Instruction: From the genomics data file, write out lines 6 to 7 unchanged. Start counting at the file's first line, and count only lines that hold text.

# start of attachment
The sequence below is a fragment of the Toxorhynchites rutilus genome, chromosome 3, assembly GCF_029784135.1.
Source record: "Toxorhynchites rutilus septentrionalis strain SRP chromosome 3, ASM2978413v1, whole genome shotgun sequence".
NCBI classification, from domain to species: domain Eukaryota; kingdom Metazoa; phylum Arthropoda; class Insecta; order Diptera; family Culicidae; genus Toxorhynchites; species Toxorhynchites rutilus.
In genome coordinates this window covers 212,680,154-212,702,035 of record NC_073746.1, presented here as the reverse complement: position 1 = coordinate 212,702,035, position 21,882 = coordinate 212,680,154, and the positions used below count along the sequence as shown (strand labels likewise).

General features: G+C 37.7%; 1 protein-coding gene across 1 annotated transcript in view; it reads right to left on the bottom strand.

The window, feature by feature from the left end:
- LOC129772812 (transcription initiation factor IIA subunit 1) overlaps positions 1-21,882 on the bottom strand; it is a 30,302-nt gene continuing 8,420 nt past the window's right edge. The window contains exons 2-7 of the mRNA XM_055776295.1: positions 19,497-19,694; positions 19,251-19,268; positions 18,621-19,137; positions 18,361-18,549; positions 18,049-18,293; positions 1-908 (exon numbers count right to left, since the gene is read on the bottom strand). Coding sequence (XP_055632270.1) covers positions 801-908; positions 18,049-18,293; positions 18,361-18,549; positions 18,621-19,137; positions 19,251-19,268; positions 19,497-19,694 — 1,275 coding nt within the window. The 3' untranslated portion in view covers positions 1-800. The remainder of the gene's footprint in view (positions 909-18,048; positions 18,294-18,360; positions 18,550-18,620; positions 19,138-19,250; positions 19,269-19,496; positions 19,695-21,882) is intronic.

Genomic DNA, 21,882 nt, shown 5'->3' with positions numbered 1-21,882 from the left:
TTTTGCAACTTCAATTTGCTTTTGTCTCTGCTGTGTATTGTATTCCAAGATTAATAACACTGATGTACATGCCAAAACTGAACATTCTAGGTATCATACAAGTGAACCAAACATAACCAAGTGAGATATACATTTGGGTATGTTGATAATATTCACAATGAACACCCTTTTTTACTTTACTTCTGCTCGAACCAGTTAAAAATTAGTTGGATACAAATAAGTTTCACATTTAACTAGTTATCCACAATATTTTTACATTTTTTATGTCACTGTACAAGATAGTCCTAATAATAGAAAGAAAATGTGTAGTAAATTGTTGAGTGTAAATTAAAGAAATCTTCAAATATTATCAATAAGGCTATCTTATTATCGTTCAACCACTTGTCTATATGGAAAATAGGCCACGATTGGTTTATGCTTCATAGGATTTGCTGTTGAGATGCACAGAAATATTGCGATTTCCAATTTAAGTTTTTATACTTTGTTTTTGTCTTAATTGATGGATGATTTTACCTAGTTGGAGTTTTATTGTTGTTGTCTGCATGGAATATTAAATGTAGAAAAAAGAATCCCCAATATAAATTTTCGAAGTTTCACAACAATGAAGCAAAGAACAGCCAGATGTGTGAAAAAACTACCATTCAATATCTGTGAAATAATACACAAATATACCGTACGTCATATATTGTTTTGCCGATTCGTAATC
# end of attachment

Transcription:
The window, feature by feature from the left end:
- LOC129772812 (transcription initiation factor IIA subunit 1) overlaps positions 1-21,882 on the bottom strand; it is a 30,302-nt gene continuing 8,420 nt past the window's right edge. The window contains exons 2-7 of the mRNA XM_055776295.1: positions 19,497-19,694; positions 19,251-19,268; positions 18,621-19,137; positions 18,361-18,549; positions 18,049-18,293; positions 1-908 (exon numbers count right to left, since the gene is read on the bottom strand). Coding sequence (XP_055632270.1) covers positions 801-908; positions 18,049-18,293; positions 18,361-18,549; positions 18,621-19,137; positions 19,251-19,268; positions 19,497-19,694 — 1,275 coding nt within the window. The 3' untranslated portion in view covers positions 1-800. The remainder of the gene's footprint in view (positions 909-18,048; positions 18,294-18,360; positions 18,550-18,620; positions 19,138-19,250; positions 19,269-19,496; positions 19,695-21,882) is intronic.